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These parrots require a roomy cage with horizontal bars to make climbing easy for them. Your Meyer’s parrot needs plenty of space and a variety of toys to keep it entertained. They particularly love shredding and chew toys, but the most important factor is variety: adding different items to play with and regularly switching things up helps to reduce boredom.

As a general rule, the minimum cage size for your Meyer’s parrot should be 20″ x 20″ x 24″, but something like 40″ x 20″ x 32″ would be ideal. Bar spacing is very important and should be between 1/2” to 5/8”. Don’t forget to also include a parrot bath.

Place your parrot’s cage in a family-centred room like the living room to help make sure it feels like part of the flock. Don’t put the cage in direct sunlight or close to the kitchen or bathroom (to prevent cooking fumes and perfumes/sprays from affecting your bird).

For extra enrichment, provide your Meyer’s with a jungle gym either on top or separate from their cage for them to explore outside. Let the bird spend at least a few hours a day roaming freely, making sure all doors and windows are closed and the room in question is fully parrot-proofed.

FEATHER PLUCKING & COMMON PROBLEMS

Meyer’s parrots are naturally extremely active and playful birds. Thus, when they are under-stimulated, they do tend to feather pluck as a result of boredom.

Because the climate in most countries is quite different from the climate in Africa, Meyer’s parrots can be sensitive to respiratory problems. However, the most common cause of diseases is an unclean environment and/or a bad diet.

MEYER’S PARROT FACTS & FAQ

  1. Since the year 1981, 75.387 wild-caught Meyer’s parrots were traded on the international market.
  2. This species is named after German ornithologist Bernhard Meyer.
  3. In general, Meyer’s parrots are considered great family pets. They get along well with all members of the family, but they’re also considered less demanding than other parrots.
  4. Meyer’s have the ability to make strong associations with household noises which they hear often. They can begin to mimic the beep of a microwave or the squeaking of the front door when they know you are about to go out.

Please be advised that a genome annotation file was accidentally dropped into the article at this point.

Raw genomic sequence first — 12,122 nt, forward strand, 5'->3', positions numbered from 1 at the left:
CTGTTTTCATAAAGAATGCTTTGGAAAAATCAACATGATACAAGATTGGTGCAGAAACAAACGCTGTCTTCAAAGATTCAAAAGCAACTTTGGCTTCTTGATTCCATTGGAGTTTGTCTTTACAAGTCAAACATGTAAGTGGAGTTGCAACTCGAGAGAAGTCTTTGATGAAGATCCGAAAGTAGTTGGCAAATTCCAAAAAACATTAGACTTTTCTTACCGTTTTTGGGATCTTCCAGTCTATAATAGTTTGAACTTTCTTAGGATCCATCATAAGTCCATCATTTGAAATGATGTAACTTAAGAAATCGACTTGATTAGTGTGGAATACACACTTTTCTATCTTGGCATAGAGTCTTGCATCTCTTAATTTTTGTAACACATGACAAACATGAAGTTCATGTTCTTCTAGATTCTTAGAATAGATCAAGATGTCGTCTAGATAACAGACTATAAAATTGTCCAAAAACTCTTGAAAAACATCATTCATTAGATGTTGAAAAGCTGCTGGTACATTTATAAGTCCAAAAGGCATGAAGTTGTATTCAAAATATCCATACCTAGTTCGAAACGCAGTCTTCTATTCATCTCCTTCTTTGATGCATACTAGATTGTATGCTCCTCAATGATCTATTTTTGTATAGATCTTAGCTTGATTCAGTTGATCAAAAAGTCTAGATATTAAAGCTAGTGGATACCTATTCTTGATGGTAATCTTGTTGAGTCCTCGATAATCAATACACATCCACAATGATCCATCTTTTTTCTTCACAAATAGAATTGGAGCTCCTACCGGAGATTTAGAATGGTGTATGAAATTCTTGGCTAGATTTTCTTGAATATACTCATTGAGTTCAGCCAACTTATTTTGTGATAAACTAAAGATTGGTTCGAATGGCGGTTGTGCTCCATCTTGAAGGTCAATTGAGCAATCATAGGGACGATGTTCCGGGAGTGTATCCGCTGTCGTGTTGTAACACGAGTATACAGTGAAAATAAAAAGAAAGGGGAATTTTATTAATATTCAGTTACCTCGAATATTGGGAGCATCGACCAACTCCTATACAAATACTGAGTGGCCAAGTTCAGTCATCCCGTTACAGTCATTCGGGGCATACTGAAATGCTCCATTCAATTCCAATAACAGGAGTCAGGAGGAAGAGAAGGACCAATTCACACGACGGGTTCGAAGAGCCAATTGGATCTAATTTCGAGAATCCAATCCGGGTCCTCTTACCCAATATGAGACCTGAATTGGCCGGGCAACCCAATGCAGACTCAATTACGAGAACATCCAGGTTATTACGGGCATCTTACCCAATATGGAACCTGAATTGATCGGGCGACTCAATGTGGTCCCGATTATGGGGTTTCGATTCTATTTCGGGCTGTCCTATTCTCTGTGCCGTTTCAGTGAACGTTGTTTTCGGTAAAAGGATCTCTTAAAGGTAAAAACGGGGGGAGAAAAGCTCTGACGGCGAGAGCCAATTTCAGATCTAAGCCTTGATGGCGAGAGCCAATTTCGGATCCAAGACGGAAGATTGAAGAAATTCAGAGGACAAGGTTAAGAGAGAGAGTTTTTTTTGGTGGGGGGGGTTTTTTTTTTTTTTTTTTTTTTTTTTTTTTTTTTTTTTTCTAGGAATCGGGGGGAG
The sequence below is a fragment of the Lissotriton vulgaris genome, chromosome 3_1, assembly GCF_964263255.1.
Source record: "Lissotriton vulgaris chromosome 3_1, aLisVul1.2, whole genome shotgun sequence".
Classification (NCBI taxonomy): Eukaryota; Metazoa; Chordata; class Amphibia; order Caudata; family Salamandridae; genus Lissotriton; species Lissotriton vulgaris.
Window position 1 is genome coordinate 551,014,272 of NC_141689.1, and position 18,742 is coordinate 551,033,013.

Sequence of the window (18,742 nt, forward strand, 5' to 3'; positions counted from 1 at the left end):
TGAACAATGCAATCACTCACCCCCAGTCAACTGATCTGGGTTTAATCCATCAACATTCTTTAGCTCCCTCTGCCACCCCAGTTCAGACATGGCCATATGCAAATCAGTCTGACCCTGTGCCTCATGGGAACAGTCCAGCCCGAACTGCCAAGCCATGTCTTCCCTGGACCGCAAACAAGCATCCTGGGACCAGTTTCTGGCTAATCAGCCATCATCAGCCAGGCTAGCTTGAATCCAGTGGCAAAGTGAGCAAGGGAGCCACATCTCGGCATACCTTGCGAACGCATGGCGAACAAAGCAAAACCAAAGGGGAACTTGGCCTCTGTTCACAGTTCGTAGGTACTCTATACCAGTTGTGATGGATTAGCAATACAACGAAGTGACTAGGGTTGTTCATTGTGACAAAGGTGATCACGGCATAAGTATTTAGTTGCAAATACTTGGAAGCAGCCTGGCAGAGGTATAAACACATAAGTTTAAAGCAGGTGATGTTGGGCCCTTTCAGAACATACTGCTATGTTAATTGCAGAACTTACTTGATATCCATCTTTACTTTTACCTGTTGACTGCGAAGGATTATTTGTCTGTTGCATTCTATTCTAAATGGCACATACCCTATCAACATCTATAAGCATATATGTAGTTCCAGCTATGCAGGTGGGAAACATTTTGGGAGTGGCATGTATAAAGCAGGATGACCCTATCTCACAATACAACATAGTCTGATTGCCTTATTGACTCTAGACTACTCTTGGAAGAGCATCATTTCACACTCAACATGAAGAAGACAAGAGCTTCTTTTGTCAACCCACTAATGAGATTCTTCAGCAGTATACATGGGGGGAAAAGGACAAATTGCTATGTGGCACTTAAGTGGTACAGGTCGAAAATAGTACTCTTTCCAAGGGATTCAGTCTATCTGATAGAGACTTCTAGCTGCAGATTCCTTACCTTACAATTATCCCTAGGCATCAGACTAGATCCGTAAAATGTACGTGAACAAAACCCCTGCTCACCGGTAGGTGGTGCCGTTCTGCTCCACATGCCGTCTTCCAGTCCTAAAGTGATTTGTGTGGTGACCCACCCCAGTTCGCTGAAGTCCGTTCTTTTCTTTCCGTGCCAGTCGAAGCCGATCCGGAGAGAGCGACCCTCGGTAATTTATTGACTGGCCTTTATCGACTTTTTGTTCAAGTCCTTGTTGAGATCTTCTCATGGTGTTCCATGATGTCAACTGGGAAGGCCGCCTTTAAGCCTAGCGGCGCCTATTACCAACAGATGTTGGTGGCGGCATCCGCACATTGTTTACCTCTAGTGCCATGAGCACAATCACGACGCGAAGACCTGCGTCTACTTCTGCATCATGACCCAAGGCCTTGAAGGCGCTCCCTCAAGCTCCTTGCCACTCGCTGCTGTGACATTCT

5. They are generally known for their sweet personality, being considered one of the more friendly, affectionate, and playful parrots. They’re also very receptive to training.

To view other Parrot Profiles & Care Guides, visit our Alphabetical list of Parrot Fact Sheets by visiting https://blog.parrotessentials.co.uk/parrot-profiles-care-guides/

SOURCES

Boyes, R. S., & Perrin, M. R. (2009). The feeding ecology of Meyer’s Parrot Poicephalus meyeri in the Okavango Delta, Botswana. Ostrich, 80(3), 153–164. https://doi.org/10.2989/ostrich.2009.80.3.5.968

Perrin, M. R. (2008). The ecology of Meyer’s parrot (Poicephalus meyeri) in the Okavango Delta, Botswana. https://ukzn-dspace.ukzn.ac.za/handle/10413/10836

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This Post Has 2 Comments

  1. My African Grey parrot is aged at least 10 years and, began plucking his chest feathers after my two dogs went to the Rainbow Bridge last January. I had my boyz for 16 wonderful years and was (and still am) bereft. I figured Fozzie the parrot picked up on my grief and this was his response. I watched him very carefully and he is in fine fettle however, he’s continued plucking his legs and shoulder feathers. He has plenty of stimulation and his toys are regularly changed. I open up his cage all day which he really enjoys. I placed a wooden perch on the outside of his cage and he sits and watches the wild birds feeding at their station and loves climbing all over his cage. He went exploring last week – bedroom, bathroom, kitchen and was chatting away and not in any hurry to go back to his cage. I need some suggestions and help as there are no specialist parrot doctors in Liverpool and transporting him would finish him off. Any ideas would be welcome.

    1. Hi Shaz,
      I am sorry to hear about your loss.
      Feather plucking is a very complex issue and it can take a very long time to be fixed. Sometimes it is impossible to stop this behaviour.
      Please have a look at this list of vets and you may find one that can visit you.
      https://blog.parrotessentials.co.uk/category/avian-vets/
      Also you can join our Facebook group for more advice and help with this issue
      https://www.facebook.com/groups/792980004221253
      I hope this helps.
      Anguel